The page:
Letter to Friedrich Engels, January 5, 1866
|Written||5 January 1866|
First published: in Der Briefwechsel zwischen F. Engels und K. Marx, Stuttgart, 1913.
To Engels in Manchester
[London,] 5 January 1866[edit source]
In the greatest of haste.
Best thanks for the £10.
The bill of exchange falls due on 18 February, and is for £48. I wanted the landlord to draw it only for the 2 terms that were due and not for the third one as well, which is not due until the end of January. But he insisted.
A plot has been hatched against the International Association in which connection I need your co-operation. Further details later. For the moment, suffice to say: Mr Le Lubez and Vesinier (the latter well aware that an Inquiry into his past is in progress; he is in Brussels again) have a French branch here (in fact an opposition branch); Longuet, the editor of Rive gauche, also belongs to it, and it is tied up with all that pack of Proudhonists in Brussels. Vesinier began by publishing a long screed against us in the Echo de Verviers, of course anonymously. Then, in the same paper which is putting out the slanders against our Association (among other things, falsely calls Tolain and Fribourg Bonapartists, too), the London Branch published a programme, a draft of future statutes, which they, the Faithful, are going to put to the Congress.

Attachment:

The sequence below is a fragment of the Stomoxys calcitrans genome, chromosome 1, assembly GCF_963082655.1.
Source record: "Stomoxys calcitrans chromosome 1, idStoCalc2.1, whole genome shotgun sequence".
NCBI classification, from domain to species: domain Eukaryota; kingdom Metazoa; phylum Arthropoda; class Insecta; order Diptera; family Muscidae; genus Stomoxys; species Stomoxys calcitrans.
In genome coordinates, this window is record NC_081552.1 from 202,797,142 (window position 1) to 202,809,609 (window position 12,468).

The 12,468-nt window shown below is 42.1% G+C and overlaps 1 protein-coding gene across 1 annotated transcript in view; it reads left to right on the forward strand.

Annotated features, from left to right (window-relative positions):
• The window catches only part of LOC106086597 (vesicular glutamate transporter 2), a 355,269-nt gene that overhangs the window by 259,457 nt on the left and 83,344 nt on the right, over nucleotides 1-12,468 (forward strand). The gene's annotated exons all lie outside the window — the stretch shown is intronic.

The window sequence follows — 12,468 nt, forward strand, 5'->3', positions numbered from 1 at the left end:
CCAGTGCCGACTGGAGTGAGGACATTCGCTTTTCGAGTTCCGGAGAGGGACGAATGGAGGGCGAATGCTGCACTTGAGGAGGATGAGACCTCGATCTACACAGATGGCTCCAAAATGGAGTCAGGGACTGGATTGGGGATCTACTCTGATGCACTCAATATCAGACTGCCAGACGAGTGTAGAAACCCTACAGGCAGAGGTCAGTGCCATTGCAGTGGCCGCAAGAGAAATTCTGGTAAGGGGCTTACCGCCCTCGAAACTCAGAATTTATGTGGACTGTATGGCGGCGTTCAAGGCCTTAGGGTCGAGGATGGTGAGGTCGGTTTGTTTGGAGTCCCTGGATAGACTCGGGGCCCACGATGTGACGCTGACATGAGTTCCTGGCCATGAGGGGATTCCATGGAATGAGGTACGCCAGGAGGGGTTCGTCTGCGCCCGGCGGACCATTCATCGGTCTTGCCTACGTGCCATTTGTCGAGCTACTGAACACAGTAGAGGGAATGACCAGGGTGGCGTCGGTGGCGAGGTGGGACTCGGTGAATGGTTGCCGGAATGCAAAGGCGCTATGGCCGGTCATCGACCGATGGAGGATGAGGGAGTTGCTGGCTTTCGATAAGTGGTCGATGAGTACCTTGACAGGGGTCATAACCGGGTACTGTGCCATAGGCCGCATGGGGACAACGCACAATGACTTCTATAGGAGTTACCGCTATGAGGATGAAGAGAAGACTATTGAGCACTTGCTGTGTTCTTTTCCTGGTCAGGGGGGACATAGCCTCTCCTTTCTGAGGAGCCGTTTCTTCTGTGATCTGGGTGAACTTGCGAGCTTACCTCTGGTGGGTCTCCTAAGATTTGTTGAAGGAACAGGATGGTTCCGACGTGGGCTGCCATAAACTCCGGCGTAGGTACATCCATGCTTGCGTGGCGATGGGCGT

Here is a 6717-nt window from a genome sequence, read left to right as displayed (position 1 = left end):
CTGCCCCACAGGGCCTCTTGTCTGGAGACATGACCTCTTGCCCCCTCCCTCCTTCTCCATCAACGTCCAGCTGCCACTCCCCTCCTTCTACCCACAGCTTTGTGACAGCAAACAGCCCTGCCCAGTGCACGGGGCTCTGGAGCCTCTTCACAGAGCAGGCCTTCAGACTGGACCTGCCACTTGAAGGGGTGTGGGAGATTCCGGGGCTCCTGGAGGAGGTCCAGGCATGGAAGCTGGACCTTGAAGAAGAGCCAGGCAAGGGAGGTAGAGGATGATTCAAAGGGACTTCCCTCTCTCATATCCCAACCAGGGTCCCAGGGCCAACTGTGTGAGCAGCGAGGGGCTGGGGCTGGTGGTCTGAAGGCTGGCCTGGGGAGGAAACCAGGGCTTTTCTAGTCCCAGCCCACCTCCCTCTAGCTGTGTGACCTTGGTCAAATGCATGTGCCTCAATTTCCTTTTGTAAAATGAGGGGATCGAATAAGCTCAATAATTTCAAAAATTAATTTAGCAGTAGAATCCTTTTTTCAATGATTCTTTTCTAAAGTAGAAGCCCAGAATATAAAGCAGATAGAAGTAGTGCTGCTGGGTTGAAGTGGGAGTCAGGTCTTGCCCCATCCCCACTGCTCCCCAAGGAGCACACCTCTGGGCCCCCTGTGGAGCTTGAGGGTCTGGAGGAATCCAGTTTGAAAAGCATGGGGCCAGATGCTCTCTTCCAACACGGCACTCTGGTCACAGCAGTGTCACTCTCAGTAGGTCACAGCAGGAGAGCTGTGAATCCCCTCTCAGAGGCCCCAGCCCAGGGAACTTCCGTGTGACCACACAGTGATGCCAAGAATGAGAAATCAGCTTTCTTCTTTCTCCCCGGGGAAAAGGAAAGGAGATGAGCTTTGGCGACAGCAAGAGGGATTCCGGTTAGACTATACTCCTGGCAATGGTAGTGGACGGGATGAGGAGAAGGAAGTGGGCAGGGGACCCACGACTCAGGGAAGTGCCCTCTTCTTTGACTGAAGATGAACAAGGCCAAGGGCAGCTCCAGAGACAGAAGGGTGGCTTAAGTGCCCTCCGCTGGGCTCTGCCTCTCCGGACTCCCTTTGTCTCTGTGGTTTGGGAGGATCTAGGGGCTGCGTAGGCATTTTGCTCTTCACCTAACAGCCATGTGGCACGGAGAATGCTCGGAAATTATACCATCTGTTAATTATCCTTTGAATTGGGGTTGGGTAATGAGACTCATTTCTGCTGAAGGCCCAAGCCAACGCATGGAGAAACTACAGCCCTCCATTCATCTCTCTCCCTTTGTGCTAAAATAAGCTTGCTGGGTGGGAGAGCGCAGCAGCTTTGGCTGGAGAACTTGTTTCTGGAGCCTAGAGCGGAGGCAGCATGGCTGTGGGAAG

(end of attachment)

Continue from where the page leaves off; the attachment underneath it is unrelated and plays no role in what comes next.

The real crux of the controversy is the Polish question. The fellows have all attached themselves to the Muscovitist line pursued by Proudhon and Herzen. I shall therefore send you the earlier articles by the oracles in the Tribune du Peuple against Poland and you must do a refutation, either for our papers in Geneva (the ‘German’ one) or for The Workman’s Advocate. The Russian gentlemen have acquired some bran-new allies in the Proudhonised section of ‘Jeune France’.